The field of sound therapy was pioneered by the French ear, nose and throat specialist, Dr Tomatis in the late 1940s when he discovered that he could repair the damaged hearing of opera singers and factory workers by playing to them the sounds they could no longer hear. He discovered the link between the ear and the voice and discovered that by improving the way we listen, he could dramatically improve learning, balance, coordination and posture as well as communication and creativity. Listening is very different to hearing – listening is an active process we can choose to do while hearing is passive and automatic. As the ear and brain becomes receptive to high frequency sounds, energy and performance increases and a feeling of wellness becomes more common. While sound therapy is relatively new in many countries, it has a long tradition in Europe.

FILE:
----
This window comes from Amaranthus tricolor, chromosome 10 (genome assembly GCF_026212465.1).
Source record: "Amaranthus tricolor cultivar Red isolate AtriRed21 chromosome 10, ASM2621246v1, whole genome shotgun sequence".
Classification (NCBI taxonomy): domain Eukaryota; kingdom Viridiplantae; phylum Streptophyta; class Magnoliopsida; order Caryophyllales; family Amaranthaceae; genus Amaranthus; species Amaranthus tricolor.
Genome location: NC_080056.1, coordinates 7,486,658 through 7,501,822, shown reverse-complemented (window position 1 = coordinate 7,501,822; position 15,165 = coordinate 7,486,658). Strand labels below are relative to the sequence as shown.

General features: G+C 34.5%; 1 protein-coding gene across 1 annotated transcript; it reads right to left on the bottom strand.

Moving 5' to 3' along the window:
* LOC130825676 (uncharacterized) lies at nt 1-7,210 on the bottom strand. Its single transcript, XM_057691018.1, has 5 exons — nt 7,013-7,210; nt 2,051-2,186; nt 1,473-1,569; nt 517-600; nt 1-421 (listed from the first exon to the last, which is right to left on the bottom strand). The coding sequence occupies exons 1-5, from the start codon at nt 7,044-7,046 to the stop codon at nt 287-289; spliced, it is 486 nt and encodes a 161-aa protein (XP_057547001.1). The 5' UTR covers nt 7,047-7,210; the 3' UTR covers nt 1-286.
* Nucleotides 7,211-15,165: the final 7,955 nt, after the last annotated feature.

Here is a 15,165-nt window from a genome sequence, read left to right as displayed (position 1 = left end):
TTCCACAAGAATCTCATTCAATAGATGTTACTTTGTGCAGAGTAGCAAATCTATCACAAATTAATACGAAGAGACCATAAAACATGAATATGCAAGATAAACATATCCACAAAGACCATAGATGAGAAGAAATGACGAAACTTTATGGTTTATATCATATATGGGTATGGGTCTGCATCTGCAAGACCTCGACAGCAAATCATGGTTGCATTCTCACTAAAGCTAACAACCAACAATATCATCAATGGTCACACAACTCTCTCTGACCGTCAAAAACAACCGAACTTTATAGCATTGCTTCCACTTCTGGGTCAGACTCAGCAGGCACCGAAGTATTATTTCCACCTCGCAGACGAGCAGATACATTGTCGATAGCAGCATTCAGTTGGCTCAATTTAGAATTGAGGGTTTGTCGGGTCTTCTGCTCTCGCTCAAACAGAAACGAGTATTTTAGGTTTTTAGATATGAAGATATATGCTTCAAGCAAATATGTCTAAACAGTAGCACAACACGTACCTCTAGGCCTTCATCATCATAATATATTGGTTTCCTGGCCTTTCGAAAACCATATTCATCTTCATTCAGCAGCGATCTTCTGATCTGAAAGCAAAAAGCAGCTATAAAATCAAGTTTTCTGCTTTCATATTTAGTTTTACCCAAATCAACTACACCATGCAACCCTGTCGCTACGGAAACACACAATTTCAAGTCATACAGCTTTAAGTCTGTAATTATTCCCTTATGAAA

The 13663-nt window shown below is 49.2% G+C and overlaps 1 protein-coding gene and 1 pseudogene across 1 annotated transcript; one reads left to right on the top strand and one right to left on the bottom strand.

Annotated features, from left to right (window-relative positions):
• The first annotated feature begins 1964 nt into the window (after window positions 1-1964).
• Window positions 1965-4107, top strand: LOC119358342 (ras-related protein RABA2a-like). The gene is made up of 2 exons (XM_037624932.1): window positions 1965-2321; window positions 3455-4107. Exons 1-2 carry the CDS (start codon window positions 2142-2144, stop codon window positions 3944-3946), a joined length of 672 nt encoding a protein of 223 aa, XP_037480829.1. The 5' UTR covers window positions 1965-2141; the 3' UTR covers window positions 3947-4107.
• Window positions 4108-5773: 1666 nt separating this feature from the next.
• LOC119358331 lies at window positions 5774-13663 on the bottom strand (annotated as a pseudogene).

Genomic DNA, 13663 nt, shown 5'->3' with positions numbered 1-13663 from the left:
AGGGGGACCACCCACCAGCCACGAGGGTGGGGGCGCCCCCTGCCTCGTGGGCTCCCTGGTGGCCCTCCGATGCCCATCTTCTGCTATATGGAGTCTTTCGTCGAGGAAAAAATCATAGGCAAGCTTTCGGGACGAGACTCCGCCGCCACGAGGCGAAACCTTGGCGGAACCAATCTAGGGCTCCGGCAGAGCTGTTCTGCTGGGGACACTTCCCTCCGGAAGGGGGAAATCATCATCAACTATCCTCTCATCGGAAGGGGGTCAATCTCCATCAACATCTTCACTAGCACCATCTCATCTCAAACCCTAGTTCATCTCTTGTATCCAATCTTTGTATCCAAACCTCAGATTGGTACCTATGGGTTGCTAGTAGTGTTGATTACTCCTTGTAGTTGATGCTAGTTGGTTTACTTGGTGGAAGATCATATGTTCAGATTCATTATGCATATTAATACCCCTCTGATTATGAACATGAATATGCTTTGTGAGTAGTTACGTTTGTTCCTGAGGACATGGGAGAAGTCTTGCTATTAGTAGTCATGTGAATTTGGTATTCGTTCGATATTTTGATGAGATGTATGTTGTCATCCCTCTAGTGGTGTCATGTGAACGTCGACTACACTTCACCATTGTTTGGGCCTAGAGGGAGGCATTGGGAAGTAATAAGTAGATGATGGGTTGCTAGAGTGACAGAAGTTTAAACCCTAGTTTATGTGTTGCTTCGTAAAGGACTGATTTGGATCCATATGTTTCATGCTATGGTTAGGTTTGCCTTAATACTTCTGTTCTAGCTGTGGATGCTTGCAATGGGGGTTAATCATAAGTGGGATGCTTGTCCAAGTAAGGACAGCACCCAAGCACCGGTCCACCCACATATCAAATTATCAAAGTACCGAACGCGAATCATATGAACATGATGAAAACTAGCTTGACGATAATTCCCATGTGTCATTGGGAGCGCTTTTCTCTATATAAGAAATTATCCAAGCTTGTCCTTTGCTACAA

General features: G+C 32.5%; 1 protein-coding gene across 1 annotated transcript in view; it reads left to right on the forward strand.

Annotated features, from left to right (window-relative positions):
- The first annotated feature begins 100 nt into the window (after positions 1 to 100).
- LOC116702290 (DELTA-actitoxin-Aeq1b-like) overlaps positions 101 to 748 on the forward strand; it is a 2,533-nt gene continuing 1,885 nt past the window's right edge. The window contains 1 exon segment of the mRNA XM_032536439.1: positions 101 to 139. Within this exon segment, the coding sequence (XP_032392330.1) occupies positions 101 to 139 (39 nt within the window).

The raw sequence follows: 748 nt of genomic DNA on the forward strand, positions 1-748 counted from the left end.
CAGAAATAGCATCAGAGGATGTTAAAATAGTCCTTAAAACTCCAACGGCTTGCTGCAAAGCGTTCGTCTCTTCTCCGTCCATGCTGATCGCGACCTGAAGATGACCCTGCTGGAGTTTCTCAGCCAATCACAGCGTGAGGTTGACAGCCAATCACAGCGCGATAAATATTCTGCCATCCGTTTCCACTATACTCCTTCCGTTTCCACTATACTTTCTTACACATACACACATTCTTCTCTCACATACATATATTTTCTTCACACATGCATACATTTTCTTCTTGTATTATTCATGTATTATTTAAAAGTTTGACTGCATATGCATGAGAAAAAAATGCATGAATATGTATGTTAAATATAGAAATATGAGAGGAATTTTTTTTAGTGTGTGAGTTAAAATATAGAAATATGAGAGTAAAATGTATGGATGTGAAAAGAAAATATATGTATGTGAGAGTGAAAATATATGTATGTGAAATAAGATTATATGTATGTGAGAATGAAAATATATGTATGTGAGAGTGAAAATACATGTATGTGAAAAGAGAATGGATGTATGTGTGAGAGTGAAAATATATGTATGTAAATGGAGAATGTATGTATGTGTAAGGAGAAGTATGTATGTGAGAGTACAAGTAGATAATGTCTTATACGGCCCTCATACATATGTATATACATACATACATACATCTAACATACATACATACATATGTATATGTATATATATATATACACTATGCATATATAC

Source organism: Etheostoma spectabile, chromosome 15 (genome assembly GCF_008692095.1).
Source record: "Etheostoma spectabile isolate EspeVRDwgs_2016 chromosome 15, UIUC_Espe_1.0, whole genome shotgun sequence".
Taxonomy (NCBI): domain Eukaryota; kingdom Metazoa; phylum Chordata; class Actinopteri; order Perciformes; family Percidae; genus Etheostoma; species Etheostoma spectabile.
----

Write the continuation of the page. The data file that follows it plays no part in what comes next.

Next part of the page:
There are now many forms of sound therapy marketed in New Zealand under various names:
Music based auditory retraining
Sound Therapy uses specially recorded classical music and nature sounds to retrain the way you process sound and the way you listen. It educates and exercises your ear and brain to focus on those sounds which are useful to you and to filter out those that are not. It can restore the ability to hear frequencies which may have become diminished through ear infections or loud noise exposure.
How can Sound Therapy benefit you?
By restoring the “lost” frequencies and improving the way you listen to yourself and the world around you, this therapy can improve the way you experience life by:
Improving communication, written language and spelling
Improving singing, public speaking, stuttering or poor vocabulary
What does sound therapy involve?
You listen to the specially recorded music through headphones for a short period each day. You can listen while you do a wide range of non-intensive activities such as quiet playing, arts and craft, fine motor activities or low impact exercises like walking or just relaxing. You can listen in any quiet place with a CD player and headphones.